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Old 07-19-2007, 10:31 AM
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Default Choosing Proper Fly is Key to Success

Choosing Proper Fly is Key to Success

One of the most important aspects in successful fly-fishing is the selection of the proper fly. If you are fishing an imitation of the food source that the fish are keying on, you stand a good chance of success.

As anglers, we often start by using whatever fly is still attached to the leader from our last trip to the river. How long ago was that? Was it yesterday or two months ago? The best way to determine which fly to use is by observation.

I begin on my walk to the stream. As I pass my fellow anglers, I ask them if they are catching any fish and, if so, what flies they are using. If they are not having any success, I do not want to follow their lead. If they are having success and I am unfamiliar with the fly, I ask to see it so I can come as close as possible to imitating it.

Generally, fly fishers are more than willing to share their success, particularly if they tied the flies themselves. The only thing more rewarding than catching a fish on a fly you tied is to have others do the same with your creation.

I also carefully observe the stream. I look for fish activity on the surface. Are there any hatches of aquatic insects or wind blown terrestrials? I look for flashes on the stream bottom that might indicate that fish are actively nymphing. I turn over rocks looking for nymphs. The most numerous or the most active are my first choices. I then try to match them to flies in my boxes.

They are matched according to size, shape and color. Size is the most important factor. If you have the right size but the wrong color fly, fish it instead of the right color but wrong size fly. Fish tend to key into a particular size. By shape, I mean the form of the fly. Does it mimic the shape of a particular insect? Does it have the wing pad or tail of a mayfly nymph?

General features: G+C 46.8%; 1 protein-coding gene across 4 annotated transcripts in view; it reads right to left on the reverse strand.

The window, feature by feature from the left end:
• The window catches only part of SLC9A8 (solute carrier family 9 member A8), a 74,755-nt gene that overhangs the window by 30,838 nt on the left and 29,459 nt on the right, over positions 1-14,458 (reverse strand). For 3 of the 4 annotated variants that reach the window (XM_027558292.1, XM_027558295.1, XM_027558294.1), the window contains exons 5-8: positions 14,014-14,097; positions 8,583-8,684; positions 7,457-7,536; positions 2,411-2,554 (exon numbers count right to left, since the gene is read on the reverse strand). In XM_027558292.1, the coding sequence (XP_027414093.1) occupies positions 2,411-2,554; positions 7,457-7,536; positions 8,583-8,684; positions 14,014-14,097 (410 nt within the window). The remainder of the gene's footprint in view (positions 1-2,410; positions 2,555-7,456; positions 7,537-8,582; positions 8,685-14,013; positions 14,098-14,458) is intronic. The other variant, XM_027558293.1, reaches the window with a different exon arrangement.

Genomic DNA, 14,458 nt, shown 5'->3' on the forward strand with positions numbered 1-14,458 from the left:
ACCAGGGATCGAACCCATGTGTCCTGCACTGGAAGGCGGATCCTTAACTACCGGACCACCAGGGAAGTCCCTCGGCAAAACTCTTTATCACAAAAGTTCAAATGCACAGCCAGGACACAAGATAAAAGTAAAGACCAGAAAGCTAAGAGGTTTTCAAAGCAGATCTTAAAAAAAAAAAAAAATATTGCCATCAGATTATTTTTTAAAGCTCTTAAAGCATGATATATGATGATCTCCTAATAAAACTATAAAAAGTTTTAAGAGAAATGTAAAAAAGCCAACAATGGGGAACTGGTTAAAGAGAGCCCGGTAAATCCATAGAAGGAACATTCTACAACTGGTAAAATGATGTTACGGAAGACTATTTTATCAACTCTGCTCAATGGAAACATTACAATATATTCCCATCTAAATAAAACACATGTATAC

Color can be very important at times. During the Big Spring caddis hatch, the dominant insects have a bright, insect-green abdomen. That is easily seen by the trout. During this hatch, virtually any fly in the right size and color is incredibly effective.

[img2="left"][/img2] Observing the adult form of aquatic insects can be a bit tricky at times. You have to catch one. It is frequently easier to pluck a mayfly or caddis fly from the surface of the water than to capture one in flight. When you do obtain one, turn it over and match the bottom. The trout are in the water looking up at the bottom of the insect. Insects are frequently different colors on the bottom and the top.

Finally, I observe what the fish actually are feeding on. To do this, I have to catch a fish. This is frequently the hardest part, but I can usually scam one up somehow.

Then, I pump its stomach. A stomach pump resembles a bulb baster like mom uses on the turkey. It has a rubber bulb on the end and a long thin plastic tube.

To pump the fish's stomach, I fill the pump by inserting the tube in the water and squeezing the rubber bulb. Then, while securely holding the fish, I gently insert the tube down the fish's throat as far as I can.

I take particular care not to injure the fish during this process. I gently squeeze the rubber bulb, forcing the water into the fish's stomach. Then I gently remove the tube from the fish. The suction created by the pump extracts the stomach contents.

I carefully release the fish unharmed into the water (I have never lost a fish in this process). Then I squeeze the bulb and deposit the fish's stomach contents into my hand. It is a simple process to match the stomach contents to the contents of my fly box. Once again — size, shape and color. This is the best way to determine the fly to use, because you see what the fish actually are feeding on. I generally repeat this process for the first two or three fish and occasionally during the day to ensure they have not started keying in on some other food source.

Give these simple techniques a try, and you will be surprised at how many fish you will catch.

John Berry, of BERRY BROTHERS GUIDE SERVICE in Cotter Arkansas, has 25 years of experience fishing local rivers including the White, Norfork and Little Red. Contact him at Fly Fishing for Trout On The White and Norfork River in Arkansas Ozarks or 870-435-2169.

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